He managed to offend them, and they ran him out of town.  I sometimes wonder if that would have happened in my hometown if I had come in as a famous preacher with lots of publications and awards.  Oh well, I guess I don’t have to worry about that!

What I DO know is, that when I go back to my little hometown to visit my family, everyone still sees me as the child I was when I lived there.  In their minds, I’m still the shy little girl who loved to sing, wear large twirly skirts, and who wore glasses way before anyone else my age did.  Many still call me “Debbie” which I no longer like or even tolerate, but how do you tell the older folks who are your parents’ age to stop calling you something they have called you for over sixty years?  You don’t.

Can you go home again?  Jesus certainly had trouble with it.  As it was, Nazareth didn’t particularly have a great reputation in the nation of Israel.  Philip wondered if anything good could come out of Nazareth.  It was a melting pot of cultures and ethnicities, so Jesus would have been exposed to a wide variety of ideas and religious practices.  He was raised in a poor section of the town, and his family would have worked very hard to make a living.

Of course, we only have this one story about Jesus in his hometown, but I suspect he was home a lot because of his mother.  We can only speculate about Joseph because we don’t hear anything about him except for a few snatches, including the trip to Jerusalem where the twelve-year-old Jesus was in the temple talking to the religious leaders.  It would seem that Mary was a widow at some point after that, so Jesus, the oldest son, would have been responsible for her.  He may have moved her to Capernaum where they made their home and where he lived as his home base.  We don’t know.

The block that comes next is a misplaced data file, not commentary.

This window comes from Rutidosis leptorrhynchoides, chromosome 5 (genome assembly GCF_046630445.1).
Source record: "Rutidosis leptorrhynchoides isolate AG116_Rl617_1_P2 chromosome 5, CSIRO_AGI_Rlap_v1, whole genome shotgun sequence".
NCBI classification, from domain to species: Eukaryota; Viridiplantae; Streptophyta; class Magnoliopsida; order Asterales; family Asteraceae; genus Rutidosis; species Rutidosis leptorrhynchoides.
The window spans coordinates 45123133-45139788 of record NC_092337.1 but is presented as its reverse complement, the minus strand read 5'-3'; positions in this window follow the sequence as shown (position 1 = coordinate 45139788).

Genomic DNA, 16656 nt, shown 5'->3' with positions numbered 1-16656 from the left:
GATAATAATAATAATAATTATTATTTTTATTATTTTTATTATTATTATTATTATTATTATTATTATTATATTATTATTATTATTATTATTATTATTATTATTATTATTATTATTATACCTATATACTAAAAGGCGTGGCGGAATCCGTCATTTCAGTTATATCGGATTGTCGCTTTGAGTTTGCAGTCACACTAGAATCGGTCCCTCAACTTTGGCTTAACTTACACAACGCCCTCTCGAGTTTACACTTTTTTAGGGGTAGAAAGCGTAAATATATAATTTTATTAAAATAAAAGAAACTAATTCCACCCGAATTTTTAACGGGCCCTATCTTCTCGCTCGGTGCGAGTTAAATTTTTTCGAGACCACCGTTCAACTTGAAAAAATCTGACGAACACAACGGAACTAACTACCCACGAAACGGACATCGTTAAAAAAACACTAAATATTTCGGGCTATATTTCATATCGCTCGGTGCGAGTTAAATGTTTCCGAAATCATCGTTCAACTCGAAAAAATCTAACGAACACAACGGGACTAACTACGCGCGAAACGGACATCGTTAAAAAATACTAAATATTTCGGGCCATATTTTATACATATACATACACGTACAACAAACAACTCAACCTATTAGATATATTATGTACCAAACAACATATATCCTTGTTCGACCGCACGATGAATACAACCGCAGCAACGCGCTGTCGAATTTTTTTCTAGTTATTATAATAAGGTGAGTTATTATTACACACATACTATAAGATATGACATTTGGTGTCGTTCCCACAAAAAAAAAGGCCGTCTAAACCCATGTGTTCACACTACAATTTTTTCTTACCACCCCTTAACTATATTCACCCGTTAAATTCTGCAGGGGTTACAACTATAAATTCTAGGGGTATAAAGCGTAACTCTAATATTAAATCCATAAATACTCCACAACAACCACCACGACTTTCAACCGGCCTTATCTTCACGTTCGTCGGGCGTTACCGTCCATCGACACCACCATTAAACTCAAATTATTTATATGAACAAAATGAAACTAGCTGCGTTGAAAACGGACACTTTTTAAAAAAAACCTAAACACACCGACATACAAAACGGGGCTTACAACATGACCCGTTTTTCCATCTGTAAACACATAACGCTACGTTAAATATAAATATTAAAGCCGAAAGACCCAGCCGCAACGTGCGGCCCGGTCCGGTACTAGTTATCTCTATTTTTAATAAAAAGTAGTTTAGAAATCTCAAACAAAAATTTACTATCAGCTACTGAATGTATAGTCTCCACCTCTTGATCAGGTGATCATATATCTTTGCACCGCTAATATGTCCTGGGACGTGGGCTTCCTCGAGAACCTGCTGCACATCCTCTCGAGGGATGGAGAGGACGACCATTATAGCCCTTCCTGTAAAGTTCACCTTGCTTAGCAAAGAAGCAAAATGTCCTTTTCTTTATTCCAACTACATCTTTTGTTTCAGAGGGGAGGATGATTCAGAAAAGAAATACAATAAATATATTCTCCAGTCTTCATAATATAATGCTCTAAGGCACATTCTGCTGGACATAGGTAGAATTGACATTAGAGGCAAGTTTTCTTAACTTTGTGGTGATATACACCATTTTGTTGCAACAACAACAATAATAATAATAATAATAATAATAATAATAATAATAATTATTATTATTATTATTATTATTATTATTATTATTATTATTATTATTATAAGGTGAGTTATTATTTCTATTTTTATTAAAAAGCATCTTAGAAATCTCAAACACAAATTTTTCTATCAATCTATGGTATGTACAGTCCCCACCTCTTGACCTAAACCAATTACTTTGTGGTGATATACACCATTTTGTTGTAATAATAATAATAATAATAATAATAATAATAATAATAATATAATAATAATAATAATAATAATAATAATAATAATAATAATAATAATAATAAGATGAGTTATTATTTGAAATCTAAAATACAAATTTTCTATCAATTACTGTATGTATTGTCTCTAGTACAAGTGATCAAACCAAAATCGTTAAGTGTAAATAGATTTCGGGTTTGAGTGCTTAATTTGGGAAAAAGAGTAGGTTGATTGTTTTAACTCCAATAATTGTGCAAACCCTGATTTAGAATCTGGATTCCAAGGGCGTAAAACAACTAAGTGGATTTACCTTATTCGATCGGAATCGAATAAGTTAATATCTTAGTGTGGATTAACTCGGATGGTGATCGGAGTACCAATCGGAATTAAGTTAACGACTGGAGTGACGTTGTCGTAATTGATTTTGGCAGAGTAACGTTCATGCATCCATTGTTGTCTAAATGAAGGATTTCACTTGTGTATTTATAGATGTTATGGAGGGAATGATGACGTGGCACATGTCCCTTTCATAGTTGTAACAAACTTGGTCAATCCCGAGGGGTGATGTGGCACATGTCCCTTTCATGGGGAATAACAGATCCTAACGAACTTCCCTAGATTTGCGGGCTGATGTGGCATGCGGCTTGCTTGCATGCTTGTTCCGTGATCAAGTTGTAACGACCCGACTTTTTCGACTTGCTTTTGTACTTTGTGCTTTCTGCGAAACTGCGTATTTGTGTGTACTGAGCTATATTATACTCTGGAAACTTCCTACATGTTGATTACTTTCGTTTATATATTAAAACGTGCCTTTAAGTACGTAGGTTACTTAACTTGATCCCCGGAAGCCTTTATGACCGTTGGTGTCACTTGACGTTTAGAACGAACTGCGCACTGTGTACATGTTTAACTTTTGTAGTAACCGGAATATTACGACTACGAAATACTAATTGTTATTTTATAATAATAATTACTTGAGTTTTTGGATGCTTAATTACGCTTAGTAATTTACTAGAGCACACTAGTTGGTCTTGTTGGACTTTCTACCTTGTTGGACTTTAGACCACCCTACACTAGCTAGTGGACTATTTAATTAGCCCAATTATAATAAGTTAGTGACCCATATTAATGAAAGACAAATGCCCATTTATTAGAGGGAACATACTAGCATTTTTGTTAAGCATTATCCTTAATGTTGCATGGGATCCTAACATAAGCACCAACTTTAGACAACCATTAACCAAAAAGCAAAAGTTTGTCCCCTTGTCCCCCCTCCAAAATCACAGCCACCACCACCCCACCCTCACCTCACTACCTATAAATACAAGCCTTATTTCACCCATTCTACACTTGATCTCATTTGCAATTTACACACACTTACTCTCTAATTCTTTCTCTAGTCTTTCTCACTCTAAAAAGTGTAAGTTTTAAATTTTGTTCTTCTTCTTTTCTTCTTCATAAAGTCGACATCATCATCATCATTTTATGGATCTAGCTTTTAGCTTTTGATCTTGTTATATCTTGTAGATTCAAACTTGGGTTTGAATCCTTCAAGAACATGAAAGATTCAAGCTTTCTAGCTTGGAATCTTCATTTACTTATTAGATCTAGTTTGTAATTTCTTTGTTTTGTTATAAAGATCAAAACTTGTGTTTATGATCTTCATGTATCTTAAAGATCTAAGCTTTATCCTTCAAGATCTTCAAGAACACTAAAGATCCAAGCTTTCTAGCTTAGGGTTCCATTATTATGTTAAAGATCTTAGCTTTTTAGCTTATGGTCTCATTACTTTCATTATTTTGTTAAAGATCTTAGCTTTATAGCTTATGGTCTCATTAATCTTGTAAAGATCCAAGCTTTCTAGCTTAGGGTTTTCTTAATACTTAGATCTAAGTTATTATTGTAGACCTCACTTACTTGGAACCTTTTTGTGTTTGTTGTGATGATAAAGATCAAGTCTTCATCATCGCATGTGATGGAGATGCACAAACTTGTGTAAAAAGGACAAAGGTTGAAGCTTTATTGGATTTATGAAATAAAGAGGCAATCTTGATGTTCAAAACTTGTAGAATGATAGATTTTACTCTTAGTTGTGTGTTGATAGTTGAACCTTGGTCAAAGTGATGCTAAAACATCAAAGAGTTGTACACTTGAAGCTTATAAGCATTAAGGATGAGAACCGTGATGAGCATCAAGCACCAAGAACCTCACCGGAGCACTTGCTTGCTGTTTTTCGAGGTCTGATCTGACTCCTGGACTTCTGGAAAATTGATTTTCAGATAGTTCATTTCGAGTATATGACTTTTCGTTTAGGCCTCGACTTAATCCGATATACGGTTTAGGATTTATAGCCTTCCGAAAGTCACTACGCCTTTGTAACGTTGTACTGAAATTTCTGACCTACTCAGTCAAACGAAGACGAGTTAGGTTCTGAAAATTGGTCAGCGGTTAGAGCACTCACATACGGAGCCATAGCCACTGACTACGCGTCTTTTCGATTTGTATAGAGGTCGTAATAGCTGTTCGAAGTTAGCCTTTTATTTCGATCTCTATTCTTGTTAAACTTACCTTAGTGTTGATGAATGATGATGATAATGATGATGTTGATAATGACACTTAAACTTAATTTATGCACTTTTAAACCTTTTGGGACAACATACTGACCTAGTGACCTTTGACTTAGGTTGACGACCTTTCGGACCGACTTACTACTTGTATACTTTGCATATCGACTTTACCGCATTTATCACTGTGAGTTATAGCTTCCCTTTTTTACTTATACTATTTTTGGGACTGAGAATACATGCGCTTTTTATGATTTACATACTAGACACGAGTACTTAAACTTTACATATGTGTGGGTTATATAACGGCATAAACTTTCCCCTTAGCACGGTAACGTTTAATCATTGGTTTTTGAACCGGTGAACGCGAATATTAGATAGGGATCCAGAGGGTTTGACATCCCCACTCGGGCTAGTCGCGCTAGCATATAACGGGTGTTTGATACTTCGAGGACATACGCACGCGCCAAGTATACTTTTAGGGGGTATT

Regardless, the less we can take away from Jesus’ return to Nazareth and his experience at the synagogue is that people who know us well don’t always appreciate who we have become.  I was raised in a staunch Republican household.  No one EVER considered voting for a democrat!  As I grew up, I realized that I wanted to vote for the person rather than the party, so I’m registered as an Independent in my state.  When I return to my hometown, I am reminded of the heavy Republican population, so I learned quickly to not get into political discussions (I was never good at debate!).

Most of the people assume I vote Republican, and when I have told them that I vote independently, they think I’ve become a radical liberal.  Hmm.  Maybe I have (at least in that context), and if I have, I definitely would not fit in with those in my hometown should I choose to move back there.  I guess my conclusion is that we can go home, and even though we have changed, we shouldn’t expect those who knew us “before” to see the changes.

So, we celebrate who we are, what we have learned growing up; we celebrate the gifts we were given as children, and we recognize that we don’t need to prove anything to anyone except maybe ourselves.  No matter where we are, God is with us – and with our hometowns, too.

What can we learn from our hometown?

How has your experience of “going home” been?

In what ways are you stronger because of your hometown?